Last Eyewitnesses World War II Memories describes the interviews with 14 who took the Normandy beaches on D-Day. We must remember them:
This book was written to help celebrate the 70th anniversary of D-Day and to preserve the last eyewitnesses’s personal voices of the truly great soldiers that went ashore at Normandy on June 6, 1944 or shortly thereafter. World War II
Soon, all these brave men will pass to another time and place. We believe that these men should never be forgotten. Their personal memories must be preserved.
Paratroopers, glider pilots, artillery men, medics, dog soldiers, and even a sailor who witnessed Rangers storming the cliffs at Pointe du Hoc were personally interviewed.
The interviewees ranged in age from 88 to 93 and to a man, each had some profound stories to tell. Those landing on the beaches have burning memories of the great armada of ships and vessels in the avenging invasion of Normandy.
They remember the carnage of bodies on the beaches. I asked one of the Interviewees, George Pulakos to describe his experiences on the beach. GEORGE PULAKOS: They kept me on the beach, I could swim. I was a swimmer and I would recover bodies. We were stacking them like cord wood on the beach.
For years I have carried horrific images in my head of all the bodies on the beach. They were stacked like cord wood, 4 and 5 feet high.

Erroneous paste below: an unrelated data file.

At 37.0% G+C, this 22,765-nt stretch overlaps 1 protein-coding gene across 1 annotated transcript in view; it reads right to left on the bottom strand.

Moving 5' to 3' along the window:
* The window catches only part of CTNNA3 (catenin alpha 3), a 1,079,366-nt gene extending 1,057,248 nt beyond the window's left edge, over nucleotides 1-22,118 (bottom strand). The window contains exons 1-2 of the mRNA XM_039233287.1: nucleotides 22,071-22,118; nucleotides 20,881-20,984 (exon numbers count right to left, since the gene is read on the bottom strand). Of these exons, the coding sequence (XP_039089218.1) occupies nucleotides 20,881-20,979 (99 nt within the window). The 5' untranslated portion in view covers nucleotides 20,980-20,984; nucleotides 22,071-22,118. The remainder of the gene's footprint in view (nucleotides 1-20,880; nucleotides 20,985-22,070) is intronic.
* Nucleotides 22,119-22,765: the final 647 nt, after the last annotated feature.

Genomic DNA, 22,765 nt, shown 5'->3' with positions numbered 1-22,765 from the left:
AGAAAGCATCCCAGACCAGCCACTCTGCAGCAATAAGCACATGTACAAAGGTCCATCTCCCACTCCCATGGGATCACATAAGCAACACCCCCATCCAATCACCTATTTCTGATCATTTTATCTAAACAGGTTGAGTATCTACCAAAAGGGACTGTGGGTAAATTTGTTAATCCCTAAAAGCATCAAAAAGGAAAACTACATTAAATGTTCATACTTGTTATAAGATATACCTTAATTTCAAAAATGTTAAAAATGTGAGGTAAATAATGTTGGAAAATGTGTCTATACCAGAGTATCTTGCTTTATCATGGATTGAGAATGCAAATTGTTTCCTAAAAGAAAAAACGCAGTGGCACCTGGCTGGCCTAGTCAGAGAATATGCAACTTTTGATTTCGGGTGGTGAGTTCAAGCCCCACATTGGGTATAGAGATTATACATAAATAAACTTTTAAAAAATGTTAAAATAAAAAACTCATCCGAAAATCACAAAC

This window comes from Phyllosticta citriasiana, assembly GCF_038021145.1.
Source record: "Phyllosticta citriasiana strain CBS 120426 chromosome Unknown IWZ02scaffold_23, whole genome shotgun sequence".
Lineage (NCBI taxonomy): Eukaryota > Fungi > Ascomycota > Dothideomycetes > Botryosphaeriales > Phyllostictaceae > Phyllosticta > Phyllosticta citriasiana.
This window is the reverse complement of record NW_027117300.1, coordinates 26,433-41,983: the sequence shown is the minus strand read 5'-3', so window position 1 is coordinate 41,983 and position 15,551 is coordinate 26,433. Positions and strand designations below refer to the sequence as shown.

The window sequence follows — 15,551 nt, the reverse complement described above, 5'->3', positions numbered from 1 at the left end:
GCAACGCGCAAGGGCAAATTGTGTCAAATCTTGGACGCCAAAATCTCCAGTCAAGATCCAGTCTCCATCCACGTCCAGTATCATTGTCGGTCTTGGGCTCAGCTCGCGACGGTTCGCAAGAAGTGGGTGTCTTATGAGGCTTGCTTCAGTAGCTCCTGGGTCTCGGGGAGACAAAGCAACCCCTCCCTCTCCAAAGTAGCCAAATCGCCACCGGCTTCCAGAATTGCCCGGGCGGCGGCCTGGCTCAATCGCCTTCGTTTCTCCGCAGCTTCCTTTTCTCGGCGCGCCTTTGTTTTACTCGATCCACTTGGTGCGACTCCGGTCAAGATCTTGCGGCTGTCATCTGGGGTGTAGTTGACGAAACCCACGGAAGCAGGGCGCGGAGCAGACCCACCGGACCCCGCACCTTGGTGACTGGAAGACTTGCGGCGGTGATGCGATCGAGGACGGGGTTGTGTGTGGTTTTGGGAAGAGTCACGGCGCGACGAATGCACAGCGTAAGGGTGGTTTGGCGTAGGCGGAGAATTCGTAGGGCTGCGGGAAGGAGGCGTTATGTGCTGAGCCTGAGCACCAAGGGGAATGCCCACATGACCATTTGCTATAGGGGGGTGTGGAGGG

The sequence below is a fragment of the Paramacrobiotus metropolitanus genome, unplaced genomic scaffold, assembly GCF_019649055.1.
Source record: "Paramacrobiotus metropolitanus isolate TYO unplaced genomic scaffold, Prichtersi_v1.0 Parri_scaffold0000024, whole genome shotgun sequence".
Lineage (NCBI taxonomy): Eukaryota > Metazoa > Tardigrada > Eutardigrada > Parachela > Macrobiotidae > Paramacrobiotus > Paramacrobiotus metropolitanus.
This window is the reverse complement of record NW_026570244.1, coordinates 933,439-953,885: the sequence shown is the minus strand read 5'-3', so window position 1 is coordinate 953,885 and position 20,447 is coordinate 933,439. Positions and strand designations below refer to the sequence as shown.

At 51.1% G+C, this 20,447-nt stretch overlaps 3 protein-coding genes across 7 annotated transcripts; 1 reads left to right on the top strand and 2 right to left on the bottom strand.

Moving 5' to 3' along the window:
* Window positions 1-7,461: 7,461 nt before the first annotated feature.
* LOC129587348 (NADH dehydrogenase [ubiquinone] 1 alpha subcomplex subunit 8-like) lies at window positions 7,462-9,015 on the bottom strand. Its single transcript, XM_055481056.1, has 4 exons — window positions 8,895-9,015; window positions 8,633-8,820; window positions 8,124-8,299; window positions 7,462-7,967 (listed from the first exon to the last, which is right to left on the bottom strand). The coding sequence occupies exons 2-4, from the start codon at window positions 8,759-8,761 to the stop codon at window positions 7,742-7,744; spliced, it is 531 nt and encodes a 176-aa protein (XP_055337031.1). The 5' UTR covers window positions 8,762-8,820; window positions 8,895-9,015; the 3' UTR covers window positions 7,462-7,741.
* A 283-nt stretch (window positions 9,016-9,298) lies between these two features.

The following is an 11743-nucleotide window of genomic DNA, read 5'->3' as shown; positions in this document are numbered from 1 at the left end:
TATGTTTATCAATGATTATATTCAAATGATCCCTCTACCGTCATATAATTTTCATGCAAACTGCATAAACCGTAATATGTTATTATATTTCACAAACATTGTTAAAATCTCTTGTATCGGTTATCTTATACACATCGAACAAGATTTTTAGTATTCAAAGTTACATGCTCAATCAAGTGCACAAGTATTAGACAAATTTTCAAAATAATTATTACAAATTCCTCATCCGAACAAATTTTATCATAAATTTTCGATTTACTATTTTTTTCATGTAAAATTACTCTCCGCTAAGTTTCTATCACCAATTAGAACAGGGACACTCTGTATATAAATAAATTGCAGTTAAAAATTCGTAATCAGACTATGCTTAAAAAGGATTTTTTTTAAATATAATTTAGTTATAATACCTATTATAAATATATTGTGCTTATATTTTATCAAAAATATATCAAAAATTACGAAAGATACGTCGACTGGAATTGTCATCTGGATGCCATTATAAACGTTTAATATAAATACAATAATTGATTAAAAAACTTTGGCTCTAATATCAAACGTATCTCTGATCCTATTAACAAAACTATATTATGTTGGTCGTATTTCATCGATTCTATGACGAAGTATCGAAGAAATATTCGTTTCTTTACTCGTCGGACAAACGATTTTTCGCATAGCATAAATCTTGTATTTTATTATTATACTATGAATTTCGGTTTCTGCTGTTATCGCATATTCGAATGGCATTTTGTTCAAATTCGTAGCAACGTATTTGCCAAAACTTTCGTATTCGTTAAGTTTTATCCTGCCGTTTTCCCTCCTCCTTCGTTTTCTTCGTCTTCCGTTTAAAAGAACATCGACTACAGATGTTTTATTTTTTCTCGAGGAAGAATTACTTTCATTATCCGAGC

MEMORIES OF WORLD WAR II
This book describes such memories from 14 of these warriors. This may be the last documented eyewitness’s memories of the D –Day invasion World War II. Four have already died since our interviews of just a few months ago.
We interviewed Eugene Meier October 30, 2013; he died 17 days later on November 16, 2013 at age 90. We interviewed Percy Scarborough November 22, 2013; he died 25 days later on December 17, 2013 at age 88. We interviewed Jack Carver December 1, 2013; he died 38 days later on January 8, 2014 at age 90. We interviewed Harold Powers December 9, 2013; he died 23 days later on January 1, 2014 at age 92.
This book is indeed about the last eyewitnesses’ memories. We begin this heroic, terrible, terrible war story in 1939. That was when the European war really started. That is when Germany invaded Poland, and Britain and France declared war on Germany. Many books have been written about World War II, but most have concentrated on well known leaders and celebrated heroes.
We wanted to tell the World War II story through the eyes and memories of the common soldier. Most of our heroic interviewees still had clear memories of the significant events they encountered.
We present their memories in their own words because we want you to be able to sense their emotions World War II.
The interviews are split into sections so that we can integrate their memories with the chronological and historical framework of their experiences.
Some of the interviews were so very visual that we could see the bodies floating in the waters at the beaches. We could see our soldiers falling in the hedgerows and roads of the country side. We could see our soldiers when they were captured and marched long distances in severe weather. We could almost hear the gunfire and smell the gunpowder. We could see the horrors of the German concentration camps. Let’s never forget these memories.